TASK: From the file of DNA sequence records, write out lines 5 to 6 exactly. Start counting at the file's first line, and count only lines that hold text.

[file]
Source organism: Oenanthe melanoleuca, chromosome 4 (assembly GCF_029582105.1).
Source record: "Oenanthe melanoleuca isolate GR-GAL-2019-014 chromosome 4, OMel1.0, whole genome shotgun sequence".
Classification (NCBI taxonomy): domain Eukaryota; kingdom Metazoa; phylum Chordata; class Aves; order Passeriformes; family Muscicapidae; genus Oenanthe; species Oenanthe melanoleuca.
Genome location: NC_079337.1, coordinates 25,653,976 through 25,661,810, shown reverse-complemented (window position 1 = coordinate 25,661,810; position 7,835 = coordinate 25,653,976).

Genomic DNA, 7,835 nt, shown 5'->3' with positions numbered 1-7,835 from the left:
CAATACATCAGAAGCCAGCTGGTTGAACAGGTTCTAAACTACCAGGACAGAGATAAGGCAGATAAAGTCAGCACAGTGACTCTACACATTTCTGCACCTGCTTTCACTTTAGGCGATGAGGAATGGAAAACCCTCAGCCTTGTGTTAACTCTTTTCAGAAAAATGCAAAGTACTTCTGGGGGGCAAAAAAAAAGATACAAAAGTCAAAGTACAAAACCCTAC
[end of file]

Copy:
Genomic DNA, 7,835 nt, shown 5'->3' with positions numbered 1-7,835 from the left:
CAATACATCAGAAGCCAGCTGGTTGAACAGGTTCTAAACTACCAGGACAGAGATAAGGCAGATAAAGTCAGCACAGTGACTCTACACATTTCTGCACCTGCTTTCACTTTAGGCGATGAGGAATGGAAAACCCTCAGCCTTGTGTTAACTCTTTTCAGAAAAATGCAAAGTACTTCTGGGGGGCAAAAAAAAAGATACAAAAGTCAAAGTACAAAACCCTAC